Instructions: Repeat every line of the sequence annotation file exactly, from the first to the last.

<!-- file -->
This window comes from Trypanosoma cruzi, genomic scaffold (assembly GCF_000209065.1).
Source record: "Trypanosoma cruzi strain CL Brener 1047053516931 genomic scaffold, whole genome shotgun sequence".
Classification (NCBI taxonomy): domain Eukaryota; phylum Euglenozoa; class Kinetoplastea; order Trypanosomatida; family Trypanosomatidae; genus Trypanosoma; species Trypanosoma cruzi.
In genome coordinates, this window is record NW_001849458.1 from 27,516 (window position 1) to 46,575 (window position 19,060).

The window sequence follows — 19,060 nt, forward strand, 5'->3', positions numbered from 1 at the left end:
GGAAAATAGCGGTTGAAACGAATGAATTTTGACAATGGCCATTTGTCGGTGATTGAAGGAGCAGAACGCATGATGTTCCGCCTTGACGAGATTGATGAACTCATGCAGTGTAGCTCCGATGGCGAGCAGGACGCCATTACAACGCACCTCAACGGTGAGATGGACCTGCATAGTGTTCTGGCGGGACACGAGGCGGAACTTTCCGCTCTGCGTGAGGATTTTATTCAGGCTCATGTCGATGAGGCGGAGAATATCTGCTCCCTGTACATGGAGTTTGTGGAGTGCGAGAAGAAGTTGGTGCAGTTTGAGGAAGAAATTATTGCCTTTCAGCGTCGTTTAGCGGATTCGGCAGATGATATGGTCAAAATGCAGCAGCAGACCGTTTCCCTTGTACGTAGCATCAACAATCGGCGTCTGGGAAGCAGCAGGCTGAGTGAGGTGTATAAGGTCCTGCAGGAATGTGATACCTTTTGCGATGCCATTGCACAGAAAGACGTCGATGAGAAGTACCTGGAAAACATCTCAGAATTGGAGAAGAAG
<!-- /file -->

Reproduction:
This window comes from Trypanosoma cruzi, genomic scaffold (assembly GCF_000209065.1).
Source record: "Trypanosoma cruzi strain CL Brener 1047053516931 genomic scaffold, whole genome shotgun sequence".
Classification (NCBI taxonomy): domain Eukaryota; phylum Euglenozoa; class Kinetoplastea; order Trypanosomatida; family Trypanosomatidae; genus Trypanosoma; species Trypanosoma cruzi.
In genome coordinates, this window is record NW_001849458.1 from 27,516 (window position 1) to 46,575 (window position 19,060).

The window sequence follows — 19,060 nt, forward strand, 5'->3', positions numbered from 1 at the left end:
GGAAAATAGCGGTTGAAACGAATGAATTTTGACAATGGCCATTTGTCGGTGATTGAAGGAGCAGAACGCATGATGTTCCGCCTTGACGAGATTGATGAACTCATGCAGTGTAGCTCCGATGGCGAGCAGGACGCCATTACAACGCACCTCAACGGTGAGATGGACCTGCATAGTGTTCTGGCGGGACACGAGGCGGAACTTTCCGCTCTGCGTGAGGATTTTATTCAGGCTCATGTCGATGAGGCGGAGAATATCTGCTCCCTGTACATGGAGTTTGTGGAGTGCGAGAAGAAGTTGGTGCAGTTTGAGGAAGAAATTATTGCCTTTCAGCGTCGTTTAGCGGATTCGGCAGATGATATGGTCAAAATGCAGCAGCAGACCGTTTCCCTTGTACGTAGCATCAACAATCGGCGTCTGGGAAGCAGCAGGCTGAGTGAGGTGTATAAGGTCCTGCAGGAATGTGATACCTTTTGCGATGCCATTGCACAGAAAGACGTCGATGAGAAGTACCTGGAAAACATCTCAGAATTGGAGAAGAAG